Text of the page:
Follow the Money

Follow the Money

The selection of Brooks Koepka to the U.S. Ryder Cup team has everything to do with dollars and cents

By Michael Bamberger

The Ryder Cup press conference, at which Zach Johnson would reveal his six captain’s picks for this year’s U.S. Ryder Cup team, was scheduled to begin at 10 a.m. on Tuesday. It started about 10 minutes late. And 10 minutes after that, the media people at LIV Golf sent out a press release by email, under this headline:

Brooks Koepka Named to 2023 U.S. Ryder Cup Team.

The lone quote in the release is from Greg Norman, the LIV Golf commissioner.

Phil Mickelson is not part of the management of this 2023 team because of his decision to join LIV Golf. He would have been a vice captain or the captain, had it not been for that decision.

Henrik Stenson lost his job as the European Ryder Cup captain because of his decision to join LIV Golf as a player.

By European Ryder Cup rules, LIV players are not eligible to make the European team.

Brooks Koepka almost made the team on points alone, on the basis of his second-place* finish at the Masters and his win at the PGA Championship. The top six players on a point system qualified for the team. Koepka was seventh. The only thing that could have kept him off the team was the thing that kept Mickelson from having any kind of role with it: his contract with LIV Golf, which was once seen as an existential threat to the PGA Tour.

Now, at least by public statement, LIV Golf and the PGA Tour are in the process of becoming business partners. On that basis, the threat is over. Saudi millions and likely billions, if this partnership happens, will find its way to various accounts in Ponte Vedra Beach, Fla.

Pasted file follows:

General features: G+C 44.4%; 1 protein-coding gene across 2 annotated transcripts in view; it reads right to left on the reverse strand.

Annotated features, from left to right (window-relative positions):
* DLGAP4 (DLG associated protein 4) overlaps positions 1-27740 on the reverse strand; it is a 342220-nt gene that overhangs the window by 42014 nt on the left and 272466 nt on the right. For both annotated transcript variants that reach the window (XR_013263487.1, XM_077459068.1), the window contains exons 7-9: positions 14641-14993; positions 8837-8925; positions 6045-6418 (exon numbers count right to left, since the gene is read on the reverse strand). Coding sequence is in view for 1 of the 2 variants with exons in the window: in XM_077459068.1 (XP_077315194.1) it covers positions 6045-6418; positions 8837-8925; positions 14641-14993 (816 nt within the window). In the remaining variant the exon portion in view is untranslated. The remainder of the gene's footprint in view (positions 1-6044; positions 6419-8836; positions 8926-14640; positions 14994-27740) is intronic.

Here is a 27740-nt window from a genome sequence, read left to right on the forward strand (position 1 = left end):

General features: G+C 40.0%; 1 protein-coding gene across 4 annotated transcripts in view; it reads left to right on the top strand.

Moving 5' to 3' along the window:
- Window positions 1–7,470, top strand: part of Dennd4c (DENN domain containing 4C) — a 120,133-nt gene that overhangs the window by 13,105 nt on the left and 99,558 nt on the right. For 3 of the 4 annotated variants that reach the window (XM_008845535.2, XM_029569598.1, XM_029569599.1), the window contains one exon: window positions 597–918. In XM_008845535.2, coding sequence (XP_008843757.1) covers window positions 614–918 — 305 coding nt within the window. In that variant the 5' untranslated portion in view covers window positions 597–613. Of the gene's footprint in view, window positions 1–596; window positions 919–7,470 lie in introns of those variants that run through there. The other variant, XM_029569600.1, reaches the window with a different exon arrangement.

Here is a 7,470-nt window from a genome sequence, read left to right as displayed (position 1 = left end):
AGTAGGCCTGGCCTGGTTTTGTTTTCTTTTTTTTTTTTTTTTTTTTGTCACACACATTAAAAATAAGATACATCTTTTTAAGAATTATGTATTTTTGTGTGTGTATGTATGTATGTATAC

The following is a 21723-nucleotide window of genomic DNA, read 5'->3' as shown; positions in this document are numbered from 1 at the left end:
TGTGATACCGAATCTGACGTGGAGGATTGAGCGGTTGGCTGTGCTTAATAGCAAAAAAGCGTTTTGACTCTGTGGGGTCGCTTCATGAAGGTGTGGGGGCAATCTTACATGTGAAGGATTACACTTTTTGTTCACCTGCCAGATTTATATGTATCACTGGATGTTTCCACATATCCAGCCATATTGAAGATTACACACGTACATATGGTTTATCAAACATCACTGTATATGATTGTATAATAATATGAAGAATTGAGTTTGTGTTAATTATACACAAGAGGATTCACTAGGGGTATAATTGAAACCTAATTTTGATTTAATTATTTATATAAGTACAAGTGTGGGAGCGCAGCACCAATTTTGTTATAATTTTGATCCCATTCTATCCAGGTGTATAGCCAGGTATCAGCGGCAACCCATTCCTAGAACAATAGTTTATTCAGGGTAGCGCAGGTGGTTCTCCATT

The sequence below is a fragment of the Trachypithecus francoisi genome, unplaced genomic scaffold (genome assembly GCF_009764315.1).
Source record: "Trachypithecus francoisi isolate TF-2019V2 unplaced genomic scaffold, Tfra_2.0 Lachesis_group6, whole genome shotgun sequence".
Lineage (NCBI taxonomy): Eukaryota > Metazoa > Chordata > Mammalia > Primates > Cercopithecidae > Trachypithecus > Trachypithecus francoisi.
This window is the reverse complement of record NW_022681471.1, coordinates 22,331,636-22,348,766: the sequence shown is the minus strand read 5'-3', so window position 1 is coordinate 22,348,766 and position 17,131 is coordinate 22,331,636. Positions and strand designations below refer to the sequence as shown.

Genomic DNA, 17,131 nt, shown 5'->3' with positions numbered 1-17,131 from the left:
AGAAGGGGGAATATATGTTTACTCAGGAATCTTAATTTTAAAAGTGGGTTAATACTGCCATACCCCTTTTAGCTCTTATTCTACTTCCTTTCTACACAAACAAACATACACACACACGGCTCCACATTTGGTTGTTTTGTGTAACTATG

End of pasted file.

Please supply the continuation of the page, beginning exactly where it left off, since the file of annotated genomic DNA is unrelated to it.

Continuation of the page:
So on that basis, money has won again. Koepka’s contract with LIV Golf was no longer a disqualifying mark. On that basis, if you let that logic play out, Mickelson should now be on the very, very short list to become a U.S. Ryder Cup captain.

The beauty and the excitement and the thrill of the Ryder Cup was that it transcended money. From the U.S. side, you had PGA Tour players representing their country, their tour, the association (the PGA of America) in which they came up. They were playing for pride and status. Yes, the PGA of America and its European counterparts made money from the Ryder Cup. So did the networks and the host courses. But the competition was as pure as pure could be.

The emotional tit-for-tat between Patrick Reed (Texas/USA) and Rory McIlroy (Northern Ireland/Europe) in their 2016 Ryder Cup singles match, with all that gesturing and gesticulating, looked ridiculous then, but anybody could see what fueled it: pride, status, some level of personal dislike, each for the other, and, more than anything, the very thing that motivates every high school football team: Go Team Go!

Had Johnson had not selected Koepka, he would have been drawing a mile-wide line (name your desert) with the world’s largest Sharpie about the otherness of the PGA Tour. By selecting him, that otherness took a hit. The Ryder Cup took a hit, too, because once again money carried the day.

I believe that LIV Golf is an existential threat to the PGA Tour. Its purses have caused the PGA Tour to raise its purses to numbers that I don’t think are sustainable, unless the Saudis’ Public Investment Fund starts supplementing PGA Tour purses. In the future, corporate boards of large U.S. public companies are going to be less interested in sponsoring golf tournaments, as the composition of boards changes (fewer old white men!) and as the nature of professional golf changes. The starting point for professional golf, scorecard in hand, used to be to do the right thing. I fear that standard is slipping.

(*Brooks Koepka, first round, 2023 Masters, 15th hole. His caddie clearly shared information with another caddie. Anybody could see it. Koepka didn’t gain any advantage. It doesn’t matter. I believe Jack Nicklaus and Tom Watson and a thousand others would have added two shots to their score the moment they saw the tape. It’s basic, really.)